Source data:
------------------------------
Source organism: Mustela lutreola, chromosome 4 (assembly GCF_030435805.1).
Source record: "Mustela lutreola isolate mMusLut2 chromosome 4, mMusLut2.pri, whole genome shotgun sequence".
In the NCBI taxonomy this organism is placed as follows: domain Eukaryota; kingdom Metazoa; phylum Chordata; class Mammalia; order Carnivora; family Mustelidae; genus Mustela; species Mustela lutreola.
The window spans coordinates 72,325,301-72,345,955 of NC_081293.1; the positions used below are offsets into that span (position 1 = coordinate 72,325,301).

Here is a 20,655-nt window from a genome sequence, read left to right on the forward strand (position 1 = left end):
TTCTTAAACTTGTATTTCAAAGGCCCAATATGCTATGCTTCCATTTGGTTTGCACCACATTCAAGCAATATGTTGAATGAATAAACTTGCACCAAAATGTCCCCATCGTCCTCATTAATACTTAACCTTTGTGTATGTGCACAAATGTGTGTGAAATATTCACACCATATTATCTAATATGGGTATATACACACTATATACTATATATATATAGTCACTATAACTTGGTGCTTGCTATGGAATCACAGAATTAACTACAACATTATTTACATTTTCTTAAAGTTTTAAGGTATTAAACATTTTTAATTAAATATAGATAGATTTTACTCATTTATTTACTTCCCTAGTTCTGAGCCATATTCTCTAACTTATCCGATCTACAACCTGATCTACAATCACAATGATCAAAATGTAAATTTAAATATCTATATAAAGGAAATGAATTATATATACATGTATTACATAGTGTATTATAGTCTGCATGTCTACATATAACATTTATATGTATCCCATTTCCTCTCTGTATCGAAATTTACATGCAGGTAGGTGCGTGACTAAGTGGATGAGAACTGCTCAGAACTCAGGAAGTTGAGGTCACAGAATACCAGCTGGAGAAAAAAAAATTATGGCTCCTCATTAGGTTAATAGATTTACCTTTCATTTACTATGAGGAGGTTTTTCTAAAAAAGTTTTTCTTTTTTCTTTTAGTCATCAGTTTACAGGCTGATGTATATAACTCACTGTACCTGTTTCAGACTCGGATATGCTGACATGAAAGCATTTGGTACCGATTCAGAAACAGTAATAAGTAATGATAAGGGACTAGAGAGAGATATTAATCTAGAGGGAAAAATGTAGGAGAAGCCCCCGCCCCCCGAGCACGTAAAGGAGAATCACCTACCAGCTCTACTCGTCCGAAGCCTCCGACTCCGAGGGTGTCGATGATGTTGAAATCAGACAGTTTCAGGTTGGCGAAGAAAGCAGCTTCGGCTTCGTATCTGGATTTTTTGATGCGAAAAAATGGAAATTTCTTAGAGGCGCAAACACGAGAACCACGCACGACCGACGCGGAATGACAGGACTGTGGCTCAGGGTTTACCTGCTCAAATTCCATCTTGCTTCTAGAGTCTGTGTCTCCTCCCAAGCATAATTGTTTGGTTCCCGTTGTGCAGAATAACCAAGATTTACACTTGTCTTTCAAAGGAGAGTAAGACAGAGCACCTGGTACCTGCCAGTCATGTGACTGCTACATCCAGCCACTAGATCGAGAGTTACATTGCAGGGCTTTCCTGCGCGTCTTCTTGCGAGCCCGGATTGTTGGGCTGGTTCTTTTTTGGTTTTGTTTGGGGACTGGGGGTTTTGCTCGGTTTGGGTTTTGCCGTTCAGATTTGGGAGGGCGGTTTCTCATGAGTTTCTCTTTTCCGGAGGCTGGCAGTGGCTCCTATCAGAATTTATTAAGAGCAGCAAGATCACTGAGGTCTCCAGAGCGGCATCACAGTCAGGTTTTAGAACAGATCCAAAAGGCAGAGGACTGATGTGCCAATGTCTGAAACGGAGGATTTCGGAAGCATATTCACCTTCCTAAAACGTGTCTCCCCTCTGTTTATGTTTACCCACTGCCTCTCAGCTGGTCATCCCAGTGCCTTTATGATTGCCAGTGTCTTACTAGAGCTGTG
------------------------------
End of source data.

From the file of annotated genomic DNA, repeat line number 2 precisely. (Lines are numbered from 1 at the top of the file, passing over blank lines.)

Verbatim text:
Source record: "Mustela lutreola isolate mMusLut2 chromosome 4, mMusLut2.pri, whole genome shotgun sequence".